By Pablo Bachelet | McClatchy Newspapers
Rep. Albio Sires gets personal when he asks fellow lawmakers to reject efforts to ease economic sanctions against his native Cuba.
“I just tell them about my story,” the New Jersey Democrat said.
Sires, who spent the first 11 years of his life in the town of Bejucal near Havana, tells them how, after Fidel Castro took over, English-language books were burned and he was forced to march in parades toting a Czech-made submachine gun.
Sires’ pitch is growing all the more important as opponents of U.S. sanctions on Cuba step up efforts to ease them, hoping that with Castro ailing and Democrats running Congress their chances of victory will improve.
Keep the sanctions in place until the Castro government makes significant political and human rights reforms, Sires tells his fellow Congress members.
The 56-year-old lawmaker said he’d made this pitch to most of the 55-member freshman legislative class, underscoring the kind of determined lobbying by Cuban-American legislators and allies that’s made them confident they can beat back critics of U.S. policy toward Cuba.
Sires is the new kid on the block, a first-time lawmaker joining more seasoned veterans of Cuba-policy battles - Florida Republican Reps. Ileana Ros-Lehtinen and Mario and Lincoln Diaz-Balart and Florida Democratic Rep. Debbie Wasserman Schultz - in leading a campaign in the House of Representatives to stay the course on Havana.
Sens. Mel Martinez, R-Fla., and Robert Menendez, D-N.J., are carrying the load in the Senate. Sires holds the House seat that Menendez once had.
Sires and Wasserman Schultz, together with other pro-sanctions legislators, have drawn up lists of lawmakers and their positions on Cuba. Those who are new to the issue or undecided get a full briefing, with Sires focusing on the freshmen. Those who’ve voted against easing sanctions in the past are pulled aside for a brief chat to make sure their position hasn’t changed.
Sires and Wasserman Schultz belong to the Cuba Democracy Caucus, created in 2004, which brings together 18 House members and seven senators, with more expected to join in the coming weeks, Wasserman Schultz said.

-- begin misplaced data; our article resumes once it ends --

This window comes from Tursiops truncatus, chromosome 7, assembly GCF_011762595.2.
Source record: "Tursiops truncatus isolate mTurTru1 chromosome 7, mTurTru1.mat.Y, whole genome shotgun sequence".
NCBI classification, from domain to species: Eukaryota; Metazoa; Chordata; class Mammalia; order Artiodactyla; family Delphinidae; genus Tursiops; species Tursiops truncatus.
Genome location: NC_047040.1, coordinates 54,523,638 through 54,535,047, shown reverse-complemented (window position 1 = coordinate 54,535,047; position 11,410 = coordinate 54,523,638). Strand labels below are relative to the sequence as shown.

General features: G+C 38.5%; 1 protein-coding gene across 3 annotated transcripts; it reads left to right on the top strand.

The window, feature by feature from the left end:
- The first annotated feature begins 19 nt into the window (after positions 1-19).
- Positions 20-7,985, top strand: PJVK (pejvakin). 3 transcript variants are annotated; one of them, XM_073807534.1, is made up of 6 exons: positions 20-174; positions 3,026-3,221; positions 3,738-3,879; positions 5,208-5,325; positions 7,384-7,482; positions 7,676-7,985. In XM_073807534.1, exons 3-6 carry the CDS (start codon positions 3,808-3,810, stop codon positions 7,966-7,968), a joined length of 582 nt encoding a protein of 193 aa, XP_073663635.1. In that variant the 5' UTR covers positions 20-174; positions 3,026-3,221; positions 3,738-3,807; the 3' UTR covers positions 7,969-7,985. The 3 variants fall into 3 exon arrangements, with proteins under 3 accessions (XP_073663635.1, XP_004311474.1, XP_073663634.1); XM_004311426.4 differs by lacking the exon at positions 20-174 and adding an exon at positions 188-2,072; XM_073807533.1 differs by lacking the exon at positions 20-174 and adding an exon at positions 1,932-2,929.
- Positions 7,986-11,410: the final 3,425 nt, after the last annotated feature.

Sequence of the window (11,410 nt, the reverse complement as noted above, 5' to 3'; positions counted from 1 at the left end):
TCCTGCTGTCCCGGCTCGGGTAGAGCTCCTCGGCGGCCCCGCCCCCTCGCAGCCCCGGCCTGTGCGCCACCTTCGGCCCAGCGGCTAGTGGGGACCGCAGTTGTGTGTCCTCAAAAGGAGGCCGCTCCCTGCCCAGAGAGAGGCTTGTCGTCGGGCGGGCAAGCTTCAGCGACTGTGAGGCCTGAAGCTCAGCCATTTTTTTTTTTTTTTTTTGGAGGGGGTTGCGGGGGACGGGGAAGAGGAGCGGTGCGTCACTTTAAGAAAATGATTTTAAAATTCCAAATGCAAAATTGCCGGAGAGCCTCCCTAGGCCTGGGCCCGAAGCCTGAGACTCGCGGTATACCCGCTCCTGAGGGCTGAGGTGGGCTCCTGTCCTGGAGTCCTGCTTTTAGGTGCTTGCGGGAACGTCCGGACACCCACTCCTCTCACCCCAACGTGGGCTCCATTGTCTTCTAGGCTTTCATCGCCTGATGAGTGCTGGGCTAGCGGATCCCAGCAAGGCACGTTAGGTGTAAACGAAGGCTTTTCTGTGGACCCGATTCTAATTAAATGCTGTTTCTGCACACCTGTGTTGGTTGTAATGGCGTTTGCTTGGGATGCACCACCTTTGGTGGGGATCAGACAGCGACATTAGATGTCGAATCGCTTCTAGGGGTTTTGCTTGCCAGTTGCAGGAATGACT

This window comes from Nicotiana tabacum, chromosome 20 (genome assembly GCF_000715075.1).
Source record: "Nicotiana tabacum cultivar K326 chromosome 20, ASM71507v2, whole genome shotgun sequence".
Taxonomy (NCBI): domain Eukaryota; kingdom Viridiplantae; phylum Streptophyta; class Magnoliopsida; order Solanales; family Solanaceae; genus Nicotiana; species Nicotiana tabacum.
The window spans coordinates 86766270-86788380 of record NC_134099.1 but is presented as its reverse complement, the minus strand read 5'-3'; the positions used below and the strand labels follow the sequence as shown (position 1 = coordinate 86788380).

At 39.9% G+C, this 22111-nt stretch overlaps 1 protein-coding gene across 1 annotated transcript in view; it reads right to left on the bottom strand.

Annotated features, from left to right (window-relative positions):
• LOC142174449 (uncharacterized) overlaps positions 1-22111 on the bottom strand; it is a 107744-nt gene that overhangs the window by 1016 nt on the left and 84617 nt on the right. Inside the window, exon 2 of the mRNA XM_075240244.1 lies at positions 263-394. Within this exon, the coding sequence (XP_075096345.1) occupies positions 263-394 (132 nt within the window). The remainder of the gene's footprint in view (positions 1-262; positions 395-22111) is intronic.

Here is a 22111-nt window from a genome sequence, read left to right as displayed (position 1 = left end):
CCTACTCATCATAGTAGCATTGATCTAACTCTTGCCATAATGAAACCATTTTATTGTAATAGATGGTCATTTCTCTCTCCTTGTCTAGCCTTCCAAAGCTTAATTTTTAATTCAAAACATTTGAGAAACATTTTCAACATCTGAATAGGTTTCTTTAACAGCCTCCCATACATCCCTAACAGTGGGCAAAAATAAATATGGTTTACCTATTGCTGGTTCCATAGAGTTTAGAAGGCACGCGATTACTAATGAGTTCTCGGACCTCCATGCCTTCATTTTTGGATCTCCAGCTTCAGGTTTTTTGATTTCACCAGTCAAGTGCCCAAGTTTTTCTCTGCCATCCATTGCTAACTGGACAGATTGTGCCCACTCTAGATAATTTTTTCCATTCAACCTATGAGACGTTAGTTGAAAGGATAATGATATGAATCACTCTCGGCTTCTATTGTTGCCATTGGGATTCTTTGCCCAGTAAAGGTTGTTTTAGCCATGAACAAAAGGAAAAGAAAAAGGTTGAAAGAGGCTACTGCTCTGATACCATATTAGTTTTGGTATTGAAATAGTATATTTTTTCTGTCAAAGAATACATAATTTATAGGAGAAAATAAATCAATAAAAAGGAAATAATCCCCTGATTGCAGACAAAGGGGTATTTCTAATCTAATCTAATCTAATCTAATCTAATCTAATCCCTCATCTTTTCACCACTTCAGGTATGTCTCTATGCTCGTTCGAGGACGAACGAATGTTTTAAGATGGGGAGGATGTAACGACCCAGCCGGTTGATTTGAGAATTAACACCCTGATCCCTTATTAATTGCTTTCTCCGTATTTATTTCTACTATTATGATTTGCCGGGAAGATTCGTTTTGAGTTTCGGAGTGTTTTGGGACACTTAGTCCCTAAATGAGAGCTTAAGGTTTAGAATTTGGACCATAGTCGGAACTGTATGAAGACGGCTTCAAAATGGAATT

Caucus members said the group was more active than ever, sending out letters to colleagues, explaining members’ positions on Cuba.
Wasserman Schultz and other caucus members think that they can win the legislative battles this year but they recognize that it won’t be easy.
Lincoln Diaz-Balart’s office counts six Cuba-related bills filed since January, including proposals that would lift restrictions on Cuban-American travel to the island and facilitate agricultural exports. An initiative that would lift a ban on U.S. tourist visits to Cuba got more than 70 co-sponsors.
Mavis Anderson, with the Latin America Working Group, an advocacy organization that pushes for more engagement with Cuba, said supporters of a tough position on Cuba had lobbied aggressively but that she thought the tide was shifting.
“I don’t think they can roll over the majority, which really sees the ineffectiveness and incorrectness of this policy,” she said.
Supporters and opponents of U.S. policy on Cuba said that repealing restrictions on Cuban-American travel, widely criticized as separating families, stood the best chance of succeeding.
“Opponents are doing their best to pull the heartstrings of members,” Wasserman Schultz said. While sharing those concerns, she said, “we try to explain the complexity of the issue. ... For most of my colleagues, it requires an education.”
Supporters of sanctions said a policy change now would let Fidel’s brother, Raul Castro, consolidate his hold on the government and would remove any incentive to make changes.
Mauricio Claver-Carone, the Washington director of the U.S.-Cuba Democracy Political Action Committee, which lobbies to keep the sanctions, compares the moment to the final stretch of a marathon.
“Potentially, we have 50 yards left,” he said of Fidel Castro’s ailment. “If you’re going to change your shoes in those last 50 yards, you have to feel 150 percent sure that those shoes are not going to cramp you up.”
The pro-sanctions group is adjusting its message to the reality of a Democratic majority in Congress, focusing on human-rights and labor abuses by the communist government.
“I think we win once we tie it to the abuse of human rights, once we tie it to the freedom to express yourself, once we call for elections, for the release of political prisoners on the island,” Sires said.